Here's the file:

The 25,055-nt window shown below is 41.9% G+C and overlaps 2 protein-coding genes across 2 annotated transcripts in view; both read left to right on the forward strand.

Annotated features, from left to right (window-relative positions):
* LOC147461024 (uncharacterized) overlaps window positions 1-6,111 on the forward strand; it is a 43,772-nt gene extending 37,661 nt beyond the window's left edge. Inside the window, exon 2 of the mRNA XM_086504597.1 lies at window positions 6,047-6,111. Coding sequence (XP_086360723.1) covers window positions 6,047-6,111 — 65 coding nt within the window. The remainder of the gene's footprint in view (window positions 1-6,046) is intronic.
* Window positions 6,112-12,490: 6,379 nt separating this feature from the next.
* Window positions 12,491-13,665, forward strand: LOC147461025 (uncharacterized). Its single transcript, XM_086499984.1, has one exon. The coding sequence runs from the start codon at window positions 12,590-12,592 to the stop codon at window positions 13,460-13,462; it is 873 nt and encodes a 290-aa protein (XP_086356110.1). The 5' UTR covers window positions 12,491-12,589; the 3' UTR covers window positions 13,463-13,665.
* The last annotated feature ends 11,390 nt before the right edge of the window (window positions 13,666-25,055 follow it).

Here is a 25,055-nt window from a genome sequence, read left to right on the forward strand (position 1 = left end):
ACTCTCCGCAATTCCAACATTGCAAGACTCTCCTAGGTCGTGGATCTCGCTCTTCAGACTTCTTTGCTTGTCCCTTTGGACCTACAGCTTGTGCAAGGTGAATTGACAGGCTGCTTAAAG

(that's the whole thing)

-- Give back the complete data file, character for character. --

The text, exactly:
The 25,055-nt window shown below is 41.9% G+C and overlaps 2 protein-coding genes across 2 annotated transcripts in view; both read left to right on the forward strand.

Annotated features, from left to right (window-relative positions):
* LOC147461024 (uncharacterized) overlaps window positions 1-6,111 on the forward strand; it is a 43,772-nt gene extending 37,661 nt beyond the window's left edge. Inside the window, exon 2 of the mRNA XM_086504597.1 lies at window positions 6,047-6,111. Coding sequence (XP_086360723.1) covers window positions 6,047-6,111 — 65 coding nt within the window. The remainder of the gene's footprint in view (window positions 1-6,046) is intronic.
* Window positions 6,112-12,490: 6,379 nt separating this feature from the next.
* Window positions 12,491-13,665, forward strand: LOC147461025 (uncharacterized). Its single transcript, XM_086499984.1, has one exon. The coding sequence runs from the start codon at window positions 12,590-12,592 to the stop codon at window positions 13,460-13,462; it is 873 nt and encodes a 290-aa protein (XP_086356110.1). The 5' UTR covers window positions 12,491-12,589; the 3' UTR covers window positions 13,463-13,665.
* The last annotated feature ends 11,390 nt before the right edge of the window (window positions 13,666-25,055 follow it).

Here is a 25,055-nt window from a genome sequence, read left to right on the forward strand (position 1 = left end):
ACTCTCCGCAATTCCAACATTGCAAGACTCTCCTAGGTCGTGGATCTCGCTCTTCAGACTTCTTTGCTTGTCCCTTTGGACCTACAGCTTGTGCAAGGTGAATTGACAGGCTGCTTAAAG